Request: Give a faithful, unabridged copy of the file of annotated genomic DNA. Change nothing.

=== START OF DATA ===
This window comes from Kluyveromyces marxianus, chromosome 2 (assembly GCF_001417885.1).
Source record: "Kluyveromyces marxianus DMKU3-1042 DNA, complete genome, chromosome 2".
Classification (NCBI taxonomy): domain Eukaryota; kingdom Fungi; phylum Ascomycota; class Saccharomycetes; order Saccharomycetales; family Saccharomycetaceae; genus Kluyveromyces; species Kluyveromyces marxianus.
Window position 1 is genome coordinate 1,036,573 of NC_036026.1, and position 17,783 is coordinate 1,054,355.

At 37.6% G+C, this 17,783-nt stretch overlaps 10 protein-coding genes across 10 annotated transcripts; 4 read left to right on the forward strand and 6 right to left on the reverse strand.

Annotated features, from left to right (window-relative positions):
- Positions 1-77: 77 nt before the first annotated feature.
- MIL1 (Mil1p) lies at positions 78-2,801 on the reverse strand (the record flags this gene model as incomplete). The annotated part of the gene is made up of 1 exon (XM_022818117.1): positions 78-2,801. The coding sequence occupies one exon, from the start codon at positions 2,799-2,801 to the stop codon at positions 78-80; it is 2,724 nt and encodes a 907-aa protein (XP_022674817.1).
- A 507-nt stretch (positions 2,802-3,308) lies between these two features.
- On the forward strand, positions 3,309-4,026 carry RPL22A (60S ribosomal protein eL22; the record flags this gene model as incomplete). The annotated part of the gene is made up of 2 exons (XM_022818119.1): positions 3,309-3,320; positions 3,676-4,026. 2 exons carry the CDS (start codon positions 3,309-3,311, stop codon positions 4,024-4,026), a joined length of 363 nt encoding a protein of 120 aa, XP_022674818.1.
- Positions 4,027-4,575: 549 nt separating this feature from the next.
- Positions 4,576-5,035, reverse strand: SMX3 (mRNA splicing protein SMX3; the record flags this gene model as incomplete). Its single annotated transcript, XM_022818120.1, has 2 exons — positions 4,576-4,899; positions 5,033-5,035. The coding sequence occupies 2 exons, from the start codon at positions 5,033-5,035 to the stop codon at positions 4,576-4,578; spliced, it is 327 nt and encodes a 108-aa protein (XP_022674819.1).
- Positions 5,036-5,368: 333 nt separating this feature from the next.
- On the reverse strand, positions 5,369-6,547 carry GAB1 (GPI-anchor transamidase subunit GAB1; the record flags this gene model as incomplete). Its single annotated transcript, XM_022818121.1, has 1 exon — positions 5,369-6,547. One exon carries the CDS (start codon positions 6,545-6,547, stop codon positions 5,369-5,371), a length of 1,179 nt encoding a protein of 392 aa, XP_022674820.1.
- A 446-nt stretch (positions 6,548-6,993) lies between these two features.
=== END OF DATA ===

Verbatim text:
This window comes from Kluyveromyces marxianus, chromosome 2 (assembly GCF_001417885.1).
Source record: "Kluyveromyces marxianus DMKU3-1042 DNA, complete genome, chromosome 2".
Classification (NCBI taxonomy): domain Eukaryota; kingdom Fungi; phylum Ascomycota; class Saccharomycetes; order Saccharomycetales; family Saccharomycetaceae; genus Kluyveromyces; species Kluyveromyces marxianus.
Window position 1 is genome coordinate 1,036,573 of NC_036026.1, and position 17,783 is coordinate 1,054,355.

At 37.6% G+C, this 17,783-nt stretch overlaps 10 protein-coding genes across 10 annotated transcripts; 4 read left to right on the forward strand and 6 right to left on the reverse strand.

Annotated features, from left to right (window-relative positions):
- Positions 1-77: 77 nt before the first annotated feature.
- MIL1 (Mil1p) lies at positions 78-2,801 on the reverse strand (the record flags this gene model as incomplete). The annotated part of the gene is made up of 1 exon (XM_022818117.1): positions 78-2,801. The coding sequence occupies one exon, from the start codon at positions 2,799-2,801 to the stop codon at positions 78-80; it is 2,724 nt and encodes a 907-aa protein (XP_022674817.1).
- A 507-nt stretch (positions 2,802-3,308) lies between these two features.
- On the forward strand, positions 3,309-4,026 carry RPL22A (60S ribosomal protein eL22; the record flags this gene model as incomplete). The annotated part of the gene is made up of 2 exons (XM_022818119.1): positions 3,309-3,320; positions 3,676-4,026. 2 exons carry the CDS (start codon positions 3,309-3,311, stop codon positions 4,024-4,026), a joined length of 363 nt encoding a protein of 120 aa, XP_022674818.1.
- Positions 4,027-4,575: 549 nt separating this feature from the next.
- Positions 4,576-5,035, reverse strand: SMX3 (mRNA splicing protein SMX3; the record flags this gene model as incomplete). Its single annotated transcript, XM_022818120.1, has 2 exons — positions 4,576-4,899; positions 5,033-5,035. The coding sequence occupies 2 exons, from the start codon at positions 5,033-5,035 to the stop codon at positions 4,576-4,578; spliced, it is 327 nt and encodes a 108-aa protein (XP_022674819.1).
- Positions 5,036-5,368: 333 nt separating this feature from the next.
- On the reverse strand, positions 5,369-6,547 carry GAB1 (GPI-anchor transamidase subunit GAB1; the record flags this gene model as incomplete). Its single annotated transcript, XM_022818121.1, has 1 exon — positions 5,369-6,547. One exon carries the CDS (start codon positions 6,545-6,547, stop codon positions 5,369-5,371), a length of 1,179 nt encoding a protein of 392 aa, XP_022674820.1.
- A 446-nt stretch (positions 6,548-6,993) lies between these two features.